96 Hours Per Week

August 13, 2020

Since the start at CommonGood, we have been long on solutions to the housing affordability issues in this country both as an investment and a way to positively impact people and communities. Clean, safe, affordable housing – you have probably heard us say it a hundred times – is at the base of the hierarchy of needs and essential to promote human flourishing for all.

Already a dire situation for renters since the last economic crisis, in light of the coronavirus situation, it’s possible that solutions to housing affordability are more important than ever. According to calculations from National Association of Home Builders, more than half of households are priced out of a $250,000 home. Increasingly, rents are out of reach. Here in Orlando, one of the most most rent-burdened metropolitan statistical areas in the country, the National Low Income Housing Coalition reports that a minimum wage worker needs to log 96 hours per week to afford a one-bedroom apartment in the Orlando metro area. Their 2020 Out of Reach report concluded that nationally “a full-time worker must earn at least $23.96 an hour to afford a modest, two-bedroom apartment without spending more than 30% of income on rent.”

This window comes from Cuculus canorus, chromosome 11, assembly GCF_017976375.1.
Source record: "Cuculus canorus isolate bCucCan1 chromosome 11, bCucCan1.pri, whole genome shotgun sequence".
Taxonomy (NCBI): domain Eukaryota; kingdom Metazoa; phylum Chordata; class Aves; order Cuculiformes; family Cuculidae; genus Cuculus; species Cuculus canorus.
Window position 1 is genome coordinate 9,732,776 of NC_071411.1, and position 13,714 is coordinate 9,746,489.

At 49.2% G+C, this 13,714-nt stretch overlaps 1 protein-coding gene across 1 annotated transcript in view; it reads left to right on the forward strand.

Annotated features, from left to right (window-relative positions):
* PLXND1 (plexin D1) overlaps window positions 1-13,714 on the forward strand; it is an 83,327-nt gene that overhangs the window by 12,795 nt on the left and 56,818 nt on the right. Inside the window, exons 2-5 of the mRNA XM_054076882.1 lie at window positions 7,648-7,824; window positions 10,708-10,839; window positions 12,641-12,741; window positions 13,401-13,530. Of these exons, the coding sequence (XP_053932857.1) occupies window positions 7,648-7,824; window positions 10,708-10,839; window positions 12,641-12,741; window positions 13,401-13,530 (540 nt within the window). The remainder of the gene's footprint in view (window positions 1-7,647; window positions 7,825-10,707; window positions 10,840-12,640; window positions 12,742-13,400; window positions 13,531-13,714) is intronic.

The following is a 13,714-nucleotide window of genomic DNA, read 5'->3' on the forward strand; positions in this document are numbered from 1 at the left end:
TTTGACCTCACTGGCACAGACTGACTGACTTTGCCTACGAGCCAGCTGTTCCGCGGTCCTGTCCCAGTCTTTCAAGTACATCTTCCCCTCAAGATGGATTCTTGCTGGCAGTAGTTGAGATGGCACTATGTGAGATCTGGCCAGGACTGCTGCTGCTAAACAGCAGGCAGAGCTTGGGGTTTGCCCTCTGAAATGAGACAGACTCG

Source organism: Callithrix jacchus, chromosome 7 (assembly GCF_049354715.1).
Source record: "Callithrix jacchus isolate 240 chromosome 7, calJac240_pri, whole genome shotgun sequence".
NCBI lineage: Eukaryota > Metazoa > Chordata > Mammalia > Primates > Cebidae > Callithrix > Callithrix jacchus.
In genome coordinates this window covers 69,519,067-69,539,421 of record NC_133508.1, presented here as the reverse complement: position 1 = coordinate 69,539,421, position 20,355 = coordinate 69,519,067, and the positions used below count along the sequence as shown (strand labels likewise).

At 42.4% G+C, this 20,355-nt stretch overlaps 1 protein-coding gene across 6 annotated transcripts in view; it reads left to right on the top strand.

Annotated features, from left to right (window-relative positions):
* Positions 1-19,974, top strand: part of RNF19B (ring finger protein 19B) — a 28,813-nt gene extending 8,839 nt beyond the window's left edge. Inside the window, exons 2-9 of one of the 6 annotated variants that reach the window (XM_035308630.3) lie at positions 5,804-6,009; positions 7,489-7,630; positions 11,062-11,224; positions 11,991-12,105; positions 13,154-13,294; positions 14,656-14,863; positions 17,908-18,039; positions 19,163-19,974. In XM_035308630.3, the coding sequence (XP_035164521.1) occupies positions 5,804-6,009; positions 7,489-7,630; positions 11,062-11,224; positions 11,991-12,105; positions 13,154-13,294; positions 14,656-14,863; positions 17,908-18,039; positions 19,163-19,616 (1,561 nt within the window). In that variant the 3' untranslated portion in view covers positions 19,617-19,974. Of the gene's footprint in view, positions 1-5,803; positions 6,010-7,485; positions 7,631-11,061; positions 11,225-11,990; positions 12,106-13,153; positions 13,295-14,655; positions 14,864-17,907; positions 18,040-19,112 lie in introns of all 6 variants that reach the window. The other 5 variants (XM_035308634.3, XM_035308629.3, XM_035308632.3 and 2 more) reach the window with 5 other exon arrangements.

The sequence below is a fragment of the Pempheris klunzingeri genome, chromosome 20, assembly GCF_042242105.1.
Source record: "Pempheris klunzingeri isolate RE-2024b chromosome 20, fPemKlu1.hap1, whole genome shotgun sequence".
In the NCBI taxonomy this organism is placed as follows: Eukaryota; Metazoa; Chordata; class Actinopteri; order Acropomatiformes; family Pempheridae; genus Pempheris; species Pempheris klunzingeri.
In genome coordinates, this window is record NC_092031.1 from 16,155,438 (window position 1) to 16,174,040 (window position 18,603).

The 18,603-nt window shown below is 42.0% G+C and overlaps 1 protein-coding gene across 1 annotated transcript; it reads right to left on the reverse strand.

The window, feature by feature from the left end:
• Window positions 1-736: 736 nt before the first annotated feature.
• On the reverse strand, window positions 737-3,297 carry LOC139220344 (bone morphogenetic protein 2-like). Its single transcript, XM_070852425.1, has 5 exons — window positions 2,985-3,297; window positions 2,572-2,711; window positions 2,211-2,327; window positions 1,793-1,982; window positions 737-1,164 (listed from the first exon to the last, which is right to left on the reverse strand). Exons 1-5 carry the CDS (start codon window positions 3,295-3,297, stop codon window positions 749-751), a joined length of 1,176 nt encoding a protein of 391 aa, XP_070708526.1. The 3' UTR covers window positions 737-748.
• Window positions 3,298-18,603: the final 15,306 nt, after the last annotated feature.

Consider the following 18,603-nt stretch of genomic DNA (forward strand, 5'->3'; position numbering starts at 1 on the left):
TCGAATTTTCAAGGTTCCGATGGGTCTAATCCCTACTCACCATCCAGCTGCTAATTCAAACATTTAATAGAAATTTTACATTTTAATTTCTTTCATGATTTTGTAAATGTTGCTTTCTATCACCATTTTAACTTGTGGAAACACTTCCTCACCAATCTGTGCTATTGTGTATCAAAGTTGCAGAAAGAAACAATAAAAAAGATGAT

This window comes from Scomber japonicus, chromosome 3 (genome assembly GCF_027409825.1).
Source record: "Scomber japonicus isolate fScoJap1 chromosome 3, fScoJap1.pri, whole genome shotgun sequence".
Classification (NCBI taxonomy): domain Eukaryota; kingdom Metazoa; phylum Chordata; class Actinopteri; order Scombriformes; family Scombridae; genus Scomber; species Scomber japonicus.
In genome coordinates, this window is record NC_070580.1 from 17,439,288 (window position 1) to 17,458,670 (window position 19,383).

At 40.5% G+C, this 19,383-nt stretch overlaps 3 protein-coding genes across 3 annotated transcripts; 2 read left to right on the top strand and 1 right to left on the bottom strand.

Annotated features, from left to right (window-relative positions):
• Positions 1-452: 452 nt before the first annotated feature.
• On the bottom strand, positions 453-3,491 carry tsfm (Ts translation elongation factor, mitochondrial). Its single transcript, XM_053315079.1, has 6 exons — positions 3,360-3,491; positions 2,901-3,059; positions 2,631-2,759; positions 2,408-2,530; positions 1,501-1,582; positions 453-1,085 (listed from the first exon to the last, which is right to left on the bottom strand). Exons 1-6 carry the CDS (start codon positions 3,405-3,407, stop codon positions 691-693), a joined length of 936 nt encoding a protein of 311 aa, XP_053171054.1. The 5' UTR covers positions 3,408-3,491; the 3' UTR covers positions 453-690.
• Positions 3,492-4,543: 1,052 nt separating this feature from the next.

Without intentional investment, the problem only worsens for most Americans. From that same report, “The two-bedroom housing wage of $23.96 is more than what 60% of all wage and salary workers earn. The median hourly wage of $19.68 is just barely sufficient to afford a one-bedroom apartment, and nearly half of all workers earn less than that.”

One of the keys to solving these issues is having adequate supply of quality housing across the different price points to meet the demand, from subsidized housing to luxury apartments, and the often forgotten middle ground in workforce housing.

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